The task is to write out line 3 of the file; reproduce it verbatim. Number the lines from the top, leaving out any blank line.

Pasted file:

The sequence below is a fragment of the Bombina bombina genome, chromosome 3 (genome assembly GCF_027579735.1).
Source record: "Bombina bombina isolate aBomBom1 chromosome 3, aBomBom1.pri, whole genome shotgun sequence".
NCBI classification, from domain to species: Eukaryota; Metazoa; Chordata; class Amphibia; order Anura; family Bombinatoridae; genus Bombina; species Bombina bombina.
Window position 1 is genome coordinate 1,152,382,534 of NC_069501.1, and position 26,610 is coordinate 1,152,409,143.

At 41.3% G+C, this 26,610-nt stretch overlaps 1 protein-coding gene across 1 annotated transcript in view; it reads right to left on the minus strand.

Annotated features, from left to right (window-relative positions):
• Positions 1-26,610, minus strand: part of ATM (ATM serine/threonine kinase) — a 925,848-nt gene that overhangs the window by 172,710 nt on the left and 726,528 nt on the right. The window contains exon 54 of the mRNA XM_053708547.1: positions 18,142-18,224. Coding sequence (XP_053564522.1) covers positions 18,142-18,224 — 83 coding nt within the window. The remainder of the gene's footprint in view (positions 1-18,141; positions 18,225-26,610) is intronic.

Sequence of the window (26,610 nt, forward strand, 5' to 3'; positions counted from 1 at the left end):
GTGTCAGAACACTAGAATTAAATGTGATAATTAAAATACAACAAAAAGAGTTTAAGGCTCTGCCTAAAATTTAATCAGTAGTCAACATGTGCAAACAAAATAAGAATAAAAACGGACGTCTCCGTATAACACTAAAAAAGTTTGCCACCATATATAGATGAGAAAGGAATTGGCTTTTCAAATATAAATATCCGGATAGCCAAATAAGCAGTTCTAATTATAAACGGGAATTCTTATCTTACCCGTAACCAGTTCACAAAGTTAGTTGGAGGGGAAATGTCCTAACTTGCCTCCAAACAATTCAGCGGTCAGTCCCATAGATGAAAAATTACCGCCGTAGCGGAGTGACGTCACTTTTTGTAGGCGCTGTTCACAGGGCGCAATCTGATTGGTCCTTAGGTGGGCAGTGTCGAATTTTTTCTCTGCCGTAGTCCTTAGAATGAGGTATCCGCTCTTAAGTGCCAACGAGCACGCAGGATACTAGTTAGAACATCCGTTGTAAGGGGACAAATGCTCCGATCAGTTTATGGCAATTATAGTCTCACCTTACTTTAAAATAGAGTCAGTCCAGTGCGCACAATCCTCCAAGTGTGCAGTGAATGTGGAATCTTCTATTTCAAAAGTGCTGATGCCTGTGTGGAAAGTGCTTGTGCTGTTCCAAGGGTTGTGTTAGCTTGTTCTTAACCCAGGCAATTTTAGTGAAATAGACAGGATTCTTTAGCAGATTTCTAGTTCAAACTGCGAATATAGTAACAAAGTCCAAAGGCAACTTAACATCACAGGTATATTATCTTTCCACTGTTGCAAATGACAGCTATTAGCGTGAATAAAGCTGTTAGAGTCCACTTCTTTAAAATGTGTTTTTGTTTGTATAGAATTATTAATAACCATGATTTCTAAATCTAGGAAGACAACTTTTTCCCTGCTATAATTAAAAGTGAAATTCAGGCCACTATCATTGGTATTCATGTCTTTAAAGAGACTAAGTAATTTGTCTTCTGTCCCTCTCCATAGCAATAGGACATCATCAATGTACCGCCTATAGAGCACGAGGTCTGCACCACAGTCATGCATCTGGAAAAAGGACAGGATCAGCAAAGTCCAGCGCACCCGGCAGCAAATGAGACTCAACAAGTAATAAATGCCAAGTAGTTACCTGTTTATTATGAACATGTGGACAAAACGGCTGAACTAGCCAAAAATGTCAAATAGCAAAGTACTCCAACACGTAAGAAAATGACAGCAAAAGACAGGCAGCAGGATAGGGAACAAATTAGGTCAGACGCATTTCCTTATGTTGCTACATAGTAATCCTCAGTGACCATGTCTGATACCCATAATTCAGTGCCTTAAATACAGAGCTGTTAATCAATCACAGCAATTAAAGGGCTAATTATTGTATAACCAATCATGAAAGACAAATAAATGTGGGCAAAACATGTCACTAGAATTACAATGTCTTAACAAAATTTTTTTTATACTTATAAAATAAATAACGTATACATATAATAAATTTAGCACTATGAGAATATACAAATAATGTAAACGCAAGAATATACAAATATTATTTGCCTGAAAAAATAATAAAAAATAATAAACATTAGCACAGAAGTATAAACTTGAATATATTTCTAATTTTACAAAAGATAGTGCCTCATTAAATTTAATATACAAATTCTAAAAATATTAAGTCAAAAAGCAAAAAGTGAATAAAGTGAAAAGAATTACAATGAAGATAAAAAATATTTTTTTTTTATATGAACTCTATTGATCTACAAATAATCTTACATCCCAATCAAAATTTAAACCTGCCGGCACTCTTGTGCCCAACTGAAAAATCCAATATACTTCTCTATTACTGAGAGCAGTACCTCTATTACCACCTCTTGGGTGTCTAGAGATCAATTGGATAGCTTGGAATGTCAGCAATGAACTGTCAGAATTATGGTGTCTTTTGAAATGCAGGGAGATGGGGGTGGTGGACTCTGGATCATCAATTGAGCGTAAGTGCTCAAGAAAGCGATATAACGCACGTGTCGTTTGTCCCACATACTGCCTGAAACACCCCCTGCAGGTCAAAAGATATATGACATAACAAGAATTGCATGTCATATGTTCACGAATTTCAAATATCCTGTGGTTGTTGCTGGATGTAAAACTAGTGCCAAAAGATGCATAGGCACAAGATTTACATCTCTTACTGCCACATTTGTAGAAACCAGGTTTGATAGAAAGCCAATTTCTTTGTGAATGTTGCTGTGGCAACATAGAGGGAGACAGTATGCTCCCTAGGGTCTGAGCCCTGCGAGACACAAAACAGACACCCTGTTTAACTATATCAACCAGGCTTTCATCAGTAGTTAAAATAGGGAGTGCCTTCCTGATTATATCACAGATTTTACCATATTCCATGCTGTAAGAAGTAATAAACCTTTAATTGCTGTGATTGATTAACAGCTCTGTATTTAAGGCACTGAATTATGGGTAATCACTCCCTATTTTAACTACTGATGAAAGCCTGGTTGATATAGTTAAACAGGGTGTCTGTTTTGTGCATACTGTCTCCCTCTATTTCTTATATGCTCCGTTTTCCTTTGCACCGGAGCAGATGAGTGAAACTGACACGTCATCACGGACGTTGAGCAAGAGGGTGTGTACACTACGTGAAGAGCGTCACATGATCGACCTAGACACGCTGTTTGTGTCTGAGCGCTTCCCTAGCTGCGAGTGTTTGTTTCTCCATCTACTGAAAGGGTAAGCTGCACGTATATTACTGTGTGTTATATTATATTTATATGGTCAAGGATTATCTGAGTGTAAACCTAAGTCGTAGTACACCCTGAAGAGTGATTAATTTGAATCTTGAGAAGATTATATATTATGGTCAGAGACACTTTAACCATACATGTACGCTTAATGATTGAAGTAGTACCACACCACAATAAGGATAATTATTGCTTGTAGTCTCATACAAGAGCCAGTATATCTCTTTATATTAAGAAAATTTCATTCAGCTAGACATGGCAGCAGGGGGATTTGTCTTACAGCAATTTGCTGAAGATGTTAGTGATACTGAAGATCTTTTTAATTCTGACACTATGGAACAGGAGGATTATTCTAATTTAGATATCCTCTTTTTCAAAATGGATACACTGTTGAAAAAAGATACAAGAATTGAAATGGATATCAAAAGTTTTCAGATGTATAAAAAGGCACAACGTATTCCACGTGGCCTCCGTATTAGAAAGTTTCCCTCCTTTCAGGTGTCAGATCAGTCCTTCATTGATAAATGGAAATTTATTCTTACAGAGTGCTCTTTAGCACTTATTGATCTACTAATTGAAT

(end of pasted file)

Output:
NCBI classification, from domain to species: Eukaryota; Metazoa; Chordata; class Amphibia; order Anura; family Bombinatoridae; genus Bombina; species Bombina bombina.